(Bloomberg) -- Sept. 5, 2006 -- U.S. home-price growth slowed during the second quarter from a year earlier in the sharpest three-month plunge on record, according to a government report issued today that indicates this year's housing slump is deepening.
``The wheels are coming off the housing market,'' said Scott Anderson, an economist at Wells Fargo & Co. in Minneapolis.
Prices for single-family homes rose an average of 1.17 percent during the quarter, compared with 3.65 percent growth in the second quarter of 2005, according to a report issued today by Office of Federal Housing Enterprise in Washington. The drop was the biggest since the agency began keeping records in 1975. The report doesn't give an average price, only the percent of change.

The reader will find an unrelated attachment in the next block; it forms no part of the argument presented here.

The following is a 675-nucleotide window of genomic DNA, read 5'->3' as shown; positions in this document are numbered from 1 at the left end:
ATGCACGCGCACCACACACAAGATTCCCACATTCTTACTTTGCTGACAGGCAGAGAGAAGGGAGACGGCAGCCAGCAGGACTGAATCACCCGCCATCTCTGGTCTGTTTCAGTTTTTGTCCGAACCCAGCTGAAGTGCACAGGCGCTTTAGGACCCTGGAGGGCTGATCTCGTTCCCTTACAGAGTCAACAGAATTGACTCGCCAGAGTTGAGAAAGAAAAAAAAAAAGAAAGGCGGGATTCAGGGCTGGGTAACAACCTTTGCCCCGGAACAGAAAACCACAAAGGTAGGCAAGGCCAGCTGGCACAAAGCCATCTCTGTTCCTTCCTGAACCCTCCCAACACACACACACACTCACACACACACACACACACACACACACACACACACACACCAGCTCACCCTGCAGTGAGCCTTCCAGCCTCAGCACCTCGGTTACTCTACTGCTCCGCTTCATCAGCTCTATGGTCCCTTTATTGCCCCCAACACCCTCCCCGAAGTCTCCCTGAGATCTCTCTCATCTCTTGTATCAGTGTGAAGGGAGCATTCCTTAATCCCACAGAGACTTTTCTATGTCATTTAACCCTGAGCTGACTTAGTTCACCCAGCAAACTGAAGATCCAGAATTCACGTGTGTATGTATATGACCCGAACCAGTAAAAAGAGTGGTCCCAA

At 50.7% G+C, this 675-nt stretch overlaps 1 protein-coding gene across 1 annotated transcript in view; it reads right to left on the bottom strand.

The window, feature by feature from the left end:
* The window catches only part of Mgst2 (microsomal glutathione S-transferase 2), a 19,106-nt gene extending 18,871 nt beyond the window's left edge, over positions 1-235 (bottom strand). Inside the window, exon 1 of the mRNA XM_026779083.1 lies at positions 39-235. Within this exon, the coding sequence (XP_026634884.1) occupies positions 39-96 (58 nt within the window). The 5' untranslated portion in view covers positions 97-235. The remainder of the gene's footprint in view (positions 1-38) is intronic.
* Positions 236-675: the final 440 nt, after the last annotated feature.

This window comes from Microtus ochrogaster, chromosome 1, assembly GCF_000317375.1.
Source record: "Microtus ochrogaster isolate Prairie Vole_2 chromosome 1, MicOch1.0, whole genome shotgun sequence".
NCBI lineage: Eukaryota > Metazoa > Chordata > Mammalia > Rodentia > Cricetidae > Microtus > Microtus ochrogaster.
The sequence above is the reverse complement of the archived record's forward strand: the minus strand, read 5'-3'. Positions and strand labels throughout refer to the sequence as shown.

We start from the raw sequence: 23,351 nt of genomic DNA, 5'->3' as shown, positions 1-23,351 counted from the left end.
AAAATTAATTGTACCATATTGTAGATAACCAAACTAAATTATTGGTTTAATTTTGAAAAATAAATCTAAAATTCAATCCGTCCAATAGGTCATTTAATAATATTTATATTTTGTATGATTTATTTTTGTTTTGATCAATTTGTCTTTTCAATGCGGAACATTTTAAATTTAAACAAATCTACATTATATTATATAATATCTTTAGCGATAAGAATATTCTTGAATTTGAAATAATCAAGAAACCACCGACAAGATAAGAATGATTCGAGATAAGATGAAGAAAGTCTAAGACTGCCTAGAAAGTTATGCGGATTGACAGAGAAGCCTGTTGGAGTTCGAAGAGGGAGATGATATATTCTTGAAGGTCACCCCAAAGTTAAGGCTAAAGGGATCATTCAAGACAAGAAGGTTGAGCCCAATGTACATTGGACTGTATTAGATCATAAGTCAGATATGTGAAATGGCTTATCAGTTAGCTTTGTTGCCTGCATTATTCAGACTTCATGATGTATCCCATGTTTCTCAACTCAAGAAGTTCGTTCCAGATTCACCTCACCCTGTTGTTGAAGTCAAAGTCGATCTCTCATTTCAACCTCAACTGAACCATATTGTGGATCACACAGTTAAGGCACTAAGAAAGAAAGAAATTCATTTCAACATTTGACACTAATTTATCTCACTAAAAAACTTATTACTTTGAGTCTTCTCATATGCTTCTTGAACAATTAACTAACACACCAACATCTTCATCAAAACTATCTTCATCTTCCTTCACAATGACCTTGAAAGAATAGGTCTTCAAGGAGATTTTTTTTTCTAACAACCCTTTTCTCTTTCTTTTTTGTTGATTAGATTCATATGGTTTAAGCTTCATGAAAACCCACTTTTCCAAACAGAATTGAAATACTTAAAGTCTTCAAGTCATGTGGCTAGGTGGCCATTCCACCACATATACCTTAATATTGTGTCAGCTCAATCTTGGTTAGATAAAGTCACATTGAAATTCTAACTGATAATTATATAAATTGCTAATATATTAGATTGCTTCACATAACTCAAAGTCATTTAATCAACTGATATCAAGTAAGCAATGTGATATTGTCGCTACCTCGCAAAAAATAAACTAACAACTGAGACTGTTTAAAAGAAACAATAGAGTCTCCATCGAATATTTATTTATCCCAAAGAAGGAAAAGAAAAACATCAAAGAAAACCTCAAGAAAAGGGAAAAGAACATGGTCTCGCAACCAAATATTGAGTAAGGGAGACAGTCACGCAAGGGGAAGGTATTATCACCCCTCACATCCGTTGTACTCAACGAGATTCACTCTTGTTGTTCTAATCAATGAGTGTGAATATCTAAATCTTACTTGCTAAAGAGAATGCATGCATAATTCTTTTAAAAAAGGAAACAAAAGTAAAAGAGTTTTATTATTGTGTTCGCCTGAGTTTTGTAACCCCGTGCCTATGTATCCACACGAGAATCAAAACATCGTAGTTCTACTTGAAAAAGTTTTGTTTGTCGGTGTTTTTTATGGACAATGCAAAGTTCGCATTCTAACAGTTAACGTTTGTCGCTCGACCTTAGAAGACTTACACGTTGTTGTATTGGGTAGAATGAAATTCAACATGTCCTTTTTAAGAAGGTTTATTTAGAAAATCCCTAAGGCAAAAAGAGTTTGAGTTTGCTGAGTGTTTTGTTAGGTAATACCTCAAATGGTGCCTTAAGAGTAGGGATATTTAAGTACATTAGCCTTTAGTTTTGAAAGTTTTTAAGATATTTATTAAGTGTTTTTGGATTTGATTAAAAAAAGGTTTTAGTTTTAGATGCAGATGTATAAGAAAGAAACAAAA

The quarterly slowdown came during the ``spring selling season,'' when about half of a year's home sales typically occur, suggesting the housing market may be slowing more rapidly than economists including Anderson initially predicted. In 2005, the last of five record-breaking years for U.S. home sales and price gains, the second quarter was the strongest, according to Ofheo data.
``The housing market is cooling in a very significant way,'' Ofheo Director James Lockhart said in today's report.
U.S. sales of existing houses and condominiums declined to 6.69 million at a seasonally adjusted annual rate in the second quarter from 7.19 million a year earlier, the National Association of Realtors said on Aug. 15. The median price for a condominium dropped 0.3 percent to $225,800 from a year ago, the first decline on record, while the median for a single-family home rose 3.7 percent to $227,500, the slowest pace in six years.